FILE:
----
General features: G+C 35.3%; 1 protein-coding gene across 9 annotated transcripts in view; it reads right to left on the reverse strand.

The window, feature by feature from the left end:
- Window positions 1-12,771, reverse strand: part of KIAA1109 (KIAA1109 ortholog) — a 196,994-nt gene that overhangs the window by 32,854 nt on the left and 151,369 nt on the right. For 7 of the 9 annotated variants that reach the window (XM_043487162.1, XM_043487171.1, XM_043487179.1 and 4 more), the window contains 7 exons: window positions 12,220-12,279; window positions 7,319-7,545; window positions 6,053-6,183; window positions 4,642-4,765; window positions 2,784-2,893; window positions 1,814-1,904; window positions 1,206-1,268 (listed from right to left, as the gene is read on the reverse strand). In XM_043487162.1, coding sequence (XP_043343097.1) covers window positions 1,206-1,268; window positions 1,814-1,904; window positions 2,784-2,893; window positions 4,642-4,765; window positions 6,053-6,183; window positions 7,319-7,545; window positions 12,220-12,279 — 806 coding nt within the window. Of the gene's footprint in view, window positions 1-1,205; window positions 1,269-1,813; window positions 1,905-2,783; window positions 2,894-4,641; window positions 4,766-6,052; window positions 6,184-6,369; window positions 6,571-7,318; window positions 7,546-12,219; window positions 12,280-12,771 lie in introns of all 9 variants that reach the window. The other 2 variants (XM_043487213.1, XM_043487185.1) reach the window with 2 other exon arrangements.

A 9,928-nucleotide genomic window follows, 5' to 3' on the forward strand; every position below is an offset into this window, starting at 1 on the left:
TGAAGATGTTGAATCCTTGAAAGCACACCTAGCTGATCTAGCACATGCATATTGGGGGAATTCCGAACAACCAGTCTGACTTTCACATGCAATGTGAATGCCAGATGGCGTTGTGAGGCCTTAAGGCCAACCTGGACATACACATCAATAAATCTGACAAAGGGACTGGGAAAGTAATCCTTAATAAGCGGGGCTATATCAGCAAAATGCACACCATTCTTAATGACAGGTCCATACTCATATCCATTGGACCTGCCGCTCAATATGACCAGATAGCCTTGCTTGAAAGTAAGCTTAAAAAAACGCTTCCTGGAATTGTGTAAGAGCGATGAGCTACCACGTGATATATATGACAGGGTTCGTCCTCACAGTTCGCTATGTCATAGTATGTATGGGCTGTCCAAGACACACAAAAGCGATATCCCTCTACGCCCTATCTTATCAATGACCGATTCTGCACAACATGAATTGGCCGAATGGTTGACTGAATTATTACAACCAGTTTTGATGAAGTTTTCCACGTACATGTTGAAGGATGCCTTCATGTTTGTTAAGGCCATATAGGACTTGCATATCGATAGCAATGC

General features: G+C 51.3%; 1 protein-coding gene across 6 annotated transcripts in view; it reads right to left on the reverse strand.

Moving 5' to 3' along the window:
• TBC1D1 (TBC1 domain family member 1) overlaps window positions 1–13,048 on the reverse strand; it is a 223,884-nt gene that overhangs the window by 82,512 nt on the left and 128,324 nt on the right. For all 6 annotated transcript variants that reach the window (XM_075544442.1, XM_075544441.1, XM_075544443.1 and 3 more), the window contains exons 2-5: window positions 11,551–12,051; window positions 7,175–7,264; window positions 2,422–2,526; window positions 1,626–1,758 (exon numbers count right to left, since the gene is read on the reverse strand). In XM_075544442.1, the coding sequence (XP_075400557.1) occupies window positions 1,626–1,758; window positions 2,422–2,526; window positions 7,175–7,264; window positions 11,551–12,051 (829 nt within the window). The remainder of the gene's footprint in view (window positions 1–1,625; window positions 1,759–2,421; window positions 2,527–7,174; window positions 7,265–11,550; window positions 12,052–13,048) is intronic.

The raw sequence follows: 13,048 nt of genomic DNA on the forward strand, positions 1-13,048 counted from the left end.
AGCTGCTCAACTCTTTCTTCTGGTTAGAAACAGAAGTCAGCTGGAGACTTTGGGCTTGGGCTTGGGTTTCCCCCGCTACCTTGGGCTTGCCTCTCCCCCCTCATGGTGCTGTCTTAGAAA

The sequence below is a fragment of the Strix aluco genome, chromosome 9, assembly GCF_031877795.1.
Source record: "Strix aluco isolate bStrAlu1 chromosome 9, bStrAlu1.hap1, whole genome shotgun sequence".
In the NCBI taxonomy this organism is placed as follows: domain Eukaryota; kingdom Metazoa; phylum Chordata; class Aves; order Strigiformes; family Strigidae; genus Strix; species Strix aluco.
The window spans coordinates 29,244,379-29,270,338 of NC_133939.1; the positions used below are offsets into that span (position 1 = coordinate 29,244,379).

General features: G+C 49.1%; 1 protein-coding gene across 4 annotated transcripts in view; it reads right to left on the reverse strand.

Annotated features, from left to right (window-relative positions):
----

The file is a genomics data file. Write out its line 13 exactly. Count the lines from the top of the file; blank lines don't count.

In the NCBI taxonomy this organism is placed as follows: domain Eukaryota; kingdom Metazoa; phylum Chordata; class Aves; order Strigiformes; family Strigidae; genus Strix; species Strix aluco.